• Renal salt wasting has also been reported.
    • Careful monitoring of renal function is warranted.
    References 14,15,16
  • 20. Cyclophosphamide
    • Cytotoxic action is primarily due to cross-linking of strands of DNA and RNA, as well as to inhibition of protein synthesis.
    • Used for hematologic malignancies.
    • Major toxicity of cyclophosphamide is hemorrhagic cystitis.
    • One of the metabolites acrolein causes cystitis.
    • Mesna and IV hydration are mainly used for prevention.
    • IV hydration induces brisk diuresis and prevents accumulation of acrolein in the urinary bladder and collecting system.
    • Mesna contains a sulfhydryl group that binds acrolein and detoxifies it.
    J Clin Oncol 9:2016-2020.
  • 21. Cyclophosphamide
    • Hyponatremia has also been reported.
    • Mechanism could be increased ADH or amplifications of the renal effects of ADH or a direct effect on the kidney resulting in enhanced permeability of distal tubules to water.
    • Water retention is usually acute and resolves within 24 hrs of withdrawal of drug.
    • Hypotonic solutions should be avoided while giving cyclophosphamide to prevent severe hyponatremia.
    Arch Intern Med 1985;145:548-549
  • 22. Cyclophosphamide
    • In experimental animals, cyclophosphamide can cause nephrotoxicity similar to acute tubular necrosis.
    • Rare in humans.
  • 23. Ifosfamide
    • Synthetic analog of cyclophosphamide.
    • Nephrotoxicity is more prominent feature especially when given along with other nephrotoxic agents like Cisplatin.
    • Usually used in children for Osteosarcoma, Ewing’s Sarcoma, Germ cell tumors, Lymphoma, Neuroblastoma etc.
  • 24. Ifosfamide
    • Proximal tubular dysfunction is the most common presentation which could lead to Fanconi’s syndrome, hypophosphatemic rickets and proximal renal tubular acidosis.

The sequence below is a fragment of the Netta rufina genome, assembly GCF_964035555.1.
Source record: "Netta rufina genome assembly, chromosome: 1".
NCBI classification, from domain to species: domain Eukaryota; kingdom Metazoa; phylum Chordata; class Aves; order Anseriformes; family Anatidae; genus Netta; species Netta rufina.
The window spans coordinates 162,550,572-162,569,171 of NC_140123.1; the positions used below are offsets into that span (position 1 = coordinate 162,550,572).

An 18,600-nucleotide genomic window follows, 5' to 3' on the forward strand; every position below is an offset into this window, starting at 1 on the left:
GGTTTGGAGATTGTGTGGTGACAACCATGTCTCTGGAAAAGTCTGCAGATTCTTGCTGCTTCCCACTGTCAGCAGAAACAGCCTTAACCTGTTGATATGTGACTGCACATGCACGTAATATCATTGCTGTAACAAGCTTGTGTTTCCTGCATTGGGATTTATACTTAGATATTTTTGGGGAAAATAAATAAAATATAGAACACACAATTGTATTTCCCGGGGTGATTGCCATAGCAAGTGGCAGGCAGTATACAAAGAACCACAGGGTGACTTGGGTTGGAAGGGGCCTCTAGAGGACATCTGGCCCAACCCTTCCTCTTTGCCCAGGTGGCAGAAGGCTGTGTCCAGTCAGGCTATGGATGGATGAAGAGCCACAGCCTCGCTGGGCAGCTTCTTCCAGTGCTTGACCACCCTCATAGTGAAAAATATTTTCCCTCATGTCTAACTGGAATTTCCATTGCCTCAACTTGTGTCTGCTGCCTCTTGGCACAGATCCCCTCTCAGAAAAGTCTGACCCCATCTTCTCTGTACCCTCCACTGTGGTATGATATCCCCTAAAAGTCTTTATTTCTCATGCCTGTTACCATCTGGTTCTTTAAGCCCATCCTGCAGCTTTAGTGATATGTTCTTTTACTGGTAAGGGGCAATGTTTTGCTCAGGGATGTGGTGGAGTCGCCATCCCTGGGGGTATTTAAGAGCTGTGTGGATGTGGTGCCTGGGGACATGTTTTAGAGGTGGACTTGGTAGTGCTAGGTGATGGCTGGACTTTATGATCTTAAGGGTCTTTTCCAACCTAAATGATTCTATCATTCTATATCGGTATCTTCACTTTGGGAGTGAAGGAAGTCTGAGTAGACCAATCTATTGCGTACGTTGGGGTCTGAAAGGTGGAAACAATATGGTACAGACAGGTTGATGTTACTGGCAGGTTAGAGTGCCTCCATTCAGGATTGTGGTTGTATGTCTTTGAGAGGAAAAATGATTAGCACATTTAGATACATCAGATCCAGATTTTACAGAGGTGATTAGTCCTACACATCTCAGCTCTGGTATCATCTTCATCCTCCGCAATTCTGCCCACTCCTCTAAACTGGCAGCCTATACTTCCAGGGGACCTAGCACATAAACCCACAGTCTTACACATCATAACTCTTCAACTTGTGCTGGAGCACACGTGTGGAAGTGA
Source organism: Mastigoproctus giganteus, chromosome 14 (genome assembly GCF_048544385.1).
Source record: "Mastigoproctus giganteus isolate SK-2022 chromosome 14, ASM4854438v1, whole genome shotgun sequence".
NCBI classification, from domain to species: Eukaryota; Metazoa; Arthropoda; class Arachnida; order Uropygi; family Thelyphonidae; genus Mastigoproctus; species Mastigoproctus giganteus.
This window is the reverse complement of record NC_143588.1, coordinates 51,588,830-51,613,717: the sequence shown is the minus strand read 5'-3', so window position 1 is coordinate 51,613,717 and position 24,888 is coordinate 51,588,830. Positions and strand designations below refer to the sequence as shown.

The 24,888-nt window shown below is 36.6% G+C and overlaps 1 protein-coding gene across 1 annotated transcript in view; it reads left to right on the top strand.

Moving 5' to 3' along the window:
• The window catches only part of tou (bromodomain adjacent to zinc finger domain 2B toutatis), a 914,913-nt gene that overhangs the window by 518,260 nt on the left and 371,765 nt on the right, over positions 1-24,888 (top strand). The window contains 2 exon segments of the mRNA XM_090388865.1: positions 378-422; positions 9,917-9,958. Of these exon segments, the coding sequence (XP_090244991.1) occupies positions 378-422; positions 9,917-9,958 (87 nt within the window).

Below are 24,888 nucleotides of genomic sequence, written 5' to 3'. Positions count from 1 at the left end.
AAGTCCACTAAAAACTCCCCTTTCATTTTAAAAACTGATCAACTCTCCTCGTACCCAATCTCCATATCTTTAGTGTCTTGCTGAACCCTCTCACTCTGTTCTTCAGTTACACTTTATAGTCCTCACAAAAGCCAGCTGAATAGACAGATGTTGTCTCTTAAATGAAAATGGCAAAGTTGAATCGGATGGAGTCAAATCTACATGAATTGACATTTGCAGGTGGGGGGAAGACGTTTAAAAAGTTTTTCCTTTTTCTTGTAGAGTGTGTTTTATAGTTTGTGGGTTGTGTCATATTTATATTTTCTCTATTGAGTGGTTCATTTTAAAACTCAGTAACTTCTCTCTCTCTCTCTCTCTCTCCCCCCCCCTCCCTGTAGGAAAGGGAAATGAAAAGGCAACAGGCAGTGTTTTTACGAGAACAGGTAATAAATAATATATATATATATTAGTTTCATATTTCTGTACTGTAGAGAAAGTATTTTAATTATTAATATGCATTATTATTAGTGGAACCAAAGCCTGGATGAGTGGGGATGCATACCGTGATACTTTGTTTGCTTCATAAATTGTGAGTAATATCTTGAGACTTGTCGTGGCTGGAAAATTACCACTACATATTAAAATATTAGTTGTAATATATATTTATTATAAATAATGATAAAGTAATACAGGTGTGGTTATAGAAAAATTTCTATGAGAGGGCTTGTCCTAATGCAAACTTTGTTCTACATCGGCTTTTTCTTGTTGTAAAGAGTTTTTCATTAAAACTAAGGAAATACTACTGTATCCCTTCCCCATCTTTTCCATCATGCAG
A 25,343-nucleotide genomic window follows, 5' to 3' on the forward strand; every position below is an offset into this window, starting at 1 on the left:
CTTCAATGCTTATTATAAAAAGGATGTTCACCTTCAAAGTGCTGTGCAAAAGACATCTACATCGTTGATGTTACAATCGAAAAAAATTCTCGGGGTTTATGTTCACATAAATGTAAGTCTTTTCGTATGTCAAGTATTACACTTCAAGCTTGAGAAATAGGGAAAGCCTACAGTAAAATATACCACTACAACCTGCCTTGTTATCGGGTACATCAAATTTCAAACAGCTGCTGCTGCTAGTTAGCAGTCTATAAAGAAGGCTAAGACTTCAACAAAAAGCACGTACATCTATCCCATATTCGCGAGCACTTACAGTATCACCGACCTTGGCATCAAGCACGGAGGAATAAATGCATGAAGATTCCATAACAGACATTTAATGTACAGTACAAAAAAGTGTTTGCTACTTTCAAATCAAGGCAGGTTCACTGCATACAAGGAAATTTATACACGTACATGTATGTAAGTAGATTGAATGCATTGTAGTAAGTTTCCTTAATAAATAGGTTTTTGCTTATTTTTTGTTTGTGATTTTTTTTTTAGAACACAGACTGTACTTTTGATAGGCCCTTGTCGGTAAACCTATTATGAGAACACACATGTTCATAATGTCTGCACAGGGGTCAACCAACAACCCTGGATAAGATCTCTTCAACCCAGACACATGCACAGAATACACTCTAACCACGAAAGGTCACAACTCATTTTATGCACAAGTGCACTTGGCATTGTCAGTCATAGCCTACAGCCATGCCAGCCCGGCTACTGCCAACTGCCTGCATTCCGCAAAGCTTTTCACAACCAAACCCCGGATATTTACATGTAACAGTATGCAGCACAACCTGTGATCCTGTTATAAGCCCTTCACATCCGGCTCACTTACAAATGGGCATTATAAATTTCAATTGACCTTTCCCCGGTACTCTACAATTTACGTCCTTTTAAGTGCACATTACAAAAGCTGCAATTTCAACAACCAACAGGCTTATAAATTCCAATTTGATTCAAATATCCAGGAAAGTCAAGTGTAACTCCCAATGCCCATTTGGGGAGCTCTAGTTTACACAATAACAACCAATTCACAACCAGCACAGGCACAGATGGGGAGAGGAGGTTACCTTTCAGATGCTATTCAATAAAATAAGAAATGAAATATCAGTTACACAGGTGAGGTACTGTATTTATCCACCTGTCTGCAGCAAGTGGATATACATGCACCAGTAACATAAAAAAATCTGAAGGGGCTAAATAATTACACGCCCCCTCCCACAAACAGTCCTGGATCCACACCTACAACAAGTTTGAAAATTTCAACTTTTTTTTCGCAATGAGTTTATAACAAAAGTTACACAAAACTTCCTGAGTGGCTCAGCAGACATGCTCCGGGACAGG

• Usually acute and reversible.
    • Chronic progressive toxicity has been reported and long term evaluation in children is needed.
    • Mesna can be given for prevention.
    References 19,20
  • 25. Nitrosoureas
    • Carmustine, Semustine, Lomustine and Streptozocin.
    • Used for malignant brain tumors,melanomas.
    • They induce chronic interstitial nephritis which is slowly progressive and irreversible.
    • Glomerular sclerosis and interstitial fibrosis has been seen.
    • Exact mechanism is unknown but may be due to alkylation of tubular proteins.
  • 26. Nitrosoureas
    • Of the four agents, Semustine and Streptozocin are more nephrotoxic.
    • Mild proteinuria or an asymptomatic elevation of creatinine is usually the first sign of renal involvement.
    • Onset of clinical nephrotoxicity may be delayed up to months to years after last dose.
    • Careful follow up is essential.
    • No known therapy.
  • 27. Mitomycin C
    • Used for pancreatic and gastric cancers.
    • Most common form of nephrotoxicity is renal failure and microangiopathic hemolytic anemia.
    • Most likely occurs after 6 months of therapy.
    • Dose dependent.
    • Incidence ranges from less than 2 to 15%.
  • 28. Mitomycin C
    • It is believed that direct endothelial injury is the inciting event.
    • Few cases have shown glomerular nuclear degeneration, sclerosis and thickened basement membranes but most have fibrin deposition in the small renal arterioles.
    Cancer treatment Reviews(1982)9,37-56
  • 29. Mitomycin C
    • Clinical Features include slowly progressive renal failure and hypertension.
    • Patients may have bland urine sediment or may present with hematuria and proteinuria.
    • Non-cardiogenic pulmonary edema may be seen.
    • Renal failure may respond to plasmapheresis or immunoabsorption of serum on staphylococcal protein A column.
    Journal of Clinical Oncology, Vol 7, 781-789 Nephron. 1989;51(3):409-12
  • 30. Methotrexate
    • Used for leukemias, head and neck cancer, lung cancer, breast cancer, lymphoma.
    • At low doses it is not usually associated with renal toxicity but may be seen.
    • However with high doses, nephrotoxicity can occur significantly- 60% in one report.
  • 31. Methotrexate
    • Methotrexate is renally excreted.
    • At lower pH, it precipitates and causes tubular injury.
    • Pts who are dehydrated and excrete acidic urine are especially at risk.
    • Extensive necrosis of the epithelium of the convuluted tubules has been seen.
    • Hence IV hydration and urinary alkalinizations are mainstays in prevention.
    References 2,24
  • 32. Gemcitabine
    • Used for pancreatic tumors, metastatic breast cancer, non-small cell lung cancer,ovarian cancer.